One of the most prevalent and difficult challenges for many twenty somethings these days is the repayment of their, often substantial, student loan debt. Statistics show that the average college graduate with a bachelor’s degree left school in 2016 with $28,446 in student loan debt. While paying off this mountain of debt is certainly a difficult task on its own, doing so and contributing toward retirement can be a seemingly insurmountable challenge. But, there’s hope. A recent private letter ruling made public by the IRS in August takes aim at alleviating some of this burden for the participant while doubling as an added tax benefit to the plan sponsor.
In August, the IRS issued the private letter ruling to Abbott Laboratories which allowed its employees, who qualified for the company’s 401(k) Plan, to receive a full matching contribution if they were to contribute at least 2% of their pay toward reducing their student loan debt. The IRS ruled that the contributions would be allowed even if the employees weren’t contributing any portion of their pay to the plan. Abbott stated that the change to the plan responds to the financial challenges facing their young employees. The change gives free retirement money for the student loan borrower and a tax benefit for the employer.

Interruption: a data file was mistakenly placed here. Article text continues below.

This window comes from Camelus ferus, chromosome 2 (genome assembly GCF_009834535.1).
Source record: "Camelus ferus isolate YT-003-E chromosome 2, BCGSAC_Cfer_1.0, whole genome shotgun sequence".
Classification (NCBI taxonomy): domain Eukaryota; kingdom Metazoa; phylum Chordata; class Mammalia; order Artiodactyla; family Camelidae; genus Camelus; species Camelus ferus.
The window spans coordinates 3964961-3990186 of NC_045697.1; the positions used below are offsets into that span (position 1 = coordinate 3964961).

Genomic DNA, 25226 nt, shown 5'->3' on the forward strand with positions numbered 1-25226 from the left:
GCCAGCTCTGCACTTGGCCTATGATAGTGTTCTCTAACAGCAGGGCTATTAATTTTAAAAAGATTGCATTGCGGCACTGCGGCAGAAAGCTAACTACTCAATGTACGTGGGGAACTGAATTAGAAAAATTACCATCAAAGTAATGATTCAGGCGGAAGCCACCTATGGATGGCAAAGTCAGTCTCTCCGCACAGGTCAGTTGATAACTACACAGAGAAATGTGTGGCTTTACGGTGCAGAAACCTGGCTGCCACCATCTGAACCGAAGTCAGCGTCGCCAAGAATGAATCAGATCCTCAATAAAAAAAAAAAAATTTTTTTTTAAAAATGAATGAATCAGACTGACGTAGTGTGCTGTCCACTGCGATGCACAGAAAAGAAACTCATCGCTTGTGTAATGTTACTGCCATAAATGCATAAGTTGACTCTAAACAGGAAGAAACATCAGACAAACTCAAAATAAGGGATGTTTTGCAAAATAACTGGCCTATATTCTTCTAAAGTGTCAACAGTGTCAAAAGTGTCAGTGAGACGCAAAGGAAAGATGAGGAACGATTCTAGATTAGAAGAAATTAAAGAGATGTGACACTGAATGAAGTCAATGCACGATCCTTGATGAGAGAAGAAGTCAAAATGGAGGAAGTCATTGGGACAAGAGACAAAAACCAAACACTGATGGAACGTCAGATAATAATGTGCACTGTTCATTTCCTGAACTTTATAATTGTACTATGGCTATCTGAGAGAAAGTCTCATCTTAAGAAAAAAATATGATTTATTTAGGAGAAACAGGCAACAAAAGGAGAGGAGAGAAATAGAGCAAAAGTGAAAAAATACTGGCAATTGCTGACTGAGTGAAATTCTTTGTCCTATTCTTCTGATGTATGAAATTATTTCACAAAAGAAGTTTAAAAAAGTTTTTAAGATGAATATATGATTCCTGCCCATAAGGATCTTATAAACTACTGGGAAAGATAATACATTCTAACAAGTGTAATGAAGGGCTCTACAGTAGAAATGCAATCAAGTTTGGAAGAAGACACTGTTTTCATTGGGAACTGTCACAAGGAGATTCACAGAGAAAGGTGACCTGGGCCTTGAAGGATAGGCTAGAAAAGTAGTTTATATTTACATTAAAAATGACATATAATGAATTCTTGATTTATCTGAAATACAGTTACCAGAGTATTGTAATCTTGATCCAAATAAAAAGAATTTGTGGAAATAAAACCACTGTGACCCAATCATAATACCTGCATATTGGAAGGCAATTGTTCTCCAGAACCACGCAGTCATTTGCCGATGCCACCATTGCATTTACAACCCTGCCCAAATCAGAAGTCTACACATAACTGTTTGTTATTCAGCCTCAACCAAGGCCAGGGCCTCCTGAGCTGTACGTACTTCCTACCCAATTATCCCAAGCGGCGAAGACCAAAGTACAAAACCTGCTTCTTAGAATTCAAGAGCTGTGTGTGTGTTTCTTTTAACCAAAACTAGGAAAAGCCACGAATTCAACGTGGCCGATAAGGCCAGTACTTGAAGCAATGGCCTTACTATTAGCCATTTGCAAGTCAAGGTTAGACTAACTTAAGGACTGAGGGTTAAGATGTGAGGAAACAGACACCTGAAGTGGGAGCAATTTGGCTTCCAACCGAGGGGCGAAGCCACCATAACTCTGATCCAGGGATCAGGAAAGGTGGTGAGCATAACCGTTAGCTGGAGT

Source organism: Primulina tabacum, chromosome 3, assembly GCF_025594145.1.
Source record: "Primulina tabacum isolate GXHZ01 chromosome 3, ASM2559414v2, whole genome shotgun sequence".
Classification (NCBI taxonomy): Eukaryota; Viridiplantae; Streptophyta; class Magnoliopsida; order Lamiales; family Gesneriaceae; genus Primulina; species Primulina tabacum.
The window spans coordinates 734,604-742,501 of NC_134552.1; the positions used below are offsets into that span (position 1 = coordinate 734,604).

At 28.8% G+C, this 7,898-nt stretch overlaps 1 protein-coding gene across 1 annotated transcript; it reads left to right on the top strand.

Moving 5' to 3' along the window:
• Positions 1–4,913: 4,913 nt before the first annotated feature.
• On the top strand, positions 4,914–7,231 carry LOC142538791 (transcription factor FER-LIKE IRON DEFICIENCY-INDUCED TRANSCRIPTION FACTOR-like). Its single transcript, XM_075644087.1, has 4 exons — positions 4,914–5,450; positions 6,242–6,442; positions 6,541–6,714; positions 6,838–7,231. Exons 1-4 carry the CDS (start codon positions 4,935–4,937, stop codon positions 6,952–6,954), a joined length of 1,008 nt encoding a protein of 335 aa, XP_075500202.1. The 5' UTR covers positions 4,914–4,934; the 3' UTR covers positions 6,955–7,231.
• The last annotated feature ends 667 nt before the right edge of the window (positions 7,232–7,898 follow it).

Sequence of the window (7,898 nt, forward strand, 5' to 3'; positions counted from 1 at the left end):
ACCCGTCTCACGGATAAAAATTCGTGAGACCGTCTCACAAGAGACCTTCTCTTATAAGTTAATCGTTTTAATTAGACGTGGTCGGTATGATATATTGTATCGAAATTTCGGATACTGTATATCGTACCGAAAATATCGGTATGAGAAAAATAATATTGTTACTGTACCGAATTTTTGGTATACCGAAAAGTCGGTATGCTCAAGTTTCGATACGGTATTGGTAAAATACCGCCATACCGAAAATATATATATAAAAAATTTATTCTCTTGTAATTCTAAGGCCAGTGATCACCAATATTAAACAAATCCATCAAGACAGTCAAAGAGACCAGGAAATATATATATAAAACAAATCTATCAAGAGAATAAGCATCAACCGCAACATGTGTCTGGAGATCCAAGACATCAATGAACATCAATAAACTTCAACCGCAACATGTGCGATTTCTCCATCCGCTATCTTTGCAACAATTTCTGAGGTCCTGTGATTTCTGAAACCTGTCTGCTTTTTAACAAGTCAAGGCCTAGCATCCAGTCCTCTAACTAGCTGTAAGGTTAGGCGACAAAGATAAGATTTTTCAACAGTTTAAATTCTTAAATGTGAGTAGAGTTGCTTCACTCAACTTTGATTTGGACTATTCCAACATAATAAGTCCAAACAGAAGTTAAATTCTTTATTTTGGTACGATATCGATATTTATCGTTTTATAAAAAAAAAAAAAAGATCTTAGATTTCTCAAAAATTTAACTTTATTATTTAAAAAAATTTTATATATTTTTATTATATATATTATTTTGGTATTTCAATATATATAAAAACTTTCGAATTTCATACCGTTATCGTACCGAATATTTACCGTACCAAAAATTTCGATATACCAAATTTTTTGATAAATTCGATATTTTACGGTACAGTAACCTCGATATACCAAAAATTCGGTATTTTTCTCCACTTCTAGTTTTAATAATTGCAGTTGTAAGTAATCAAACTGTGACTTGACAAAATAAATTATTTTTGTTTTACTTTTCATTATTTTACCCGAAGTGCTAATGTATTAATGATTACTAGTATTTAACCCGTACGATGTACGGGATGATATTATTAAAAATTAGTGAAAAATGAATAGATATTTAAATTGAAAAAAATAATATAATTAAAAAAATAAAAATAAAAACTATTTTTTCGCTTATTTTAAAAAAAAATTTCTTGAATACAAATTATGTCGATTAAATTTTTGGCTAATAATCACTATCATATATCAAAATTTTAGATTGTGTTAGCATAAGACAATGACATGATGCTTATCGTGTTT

While this is fantastic news for employees that can’t afford to contribute because of student loan debt, the lingering question is “Is it legal?”. After all, a private ruling does not constitute tax law and, at the moment, the letter only applies to one Chicago company. As it is a private letter ruling, this legislation cannot be relied upon by other plan sponsors at this time. We will monitor any updates to this legislation as it may be extended at a later time.
This newsletter is intended to provide general information on matters of interest in the area of qualified retirement plans and is distributed with the understanding that the publisher and distributor are not rendering legal, tax or other professional advice. Readers should not act or rely on any information in this newsletter without first seeking the advice of an independent tax advisor such as an attorney or CPA.
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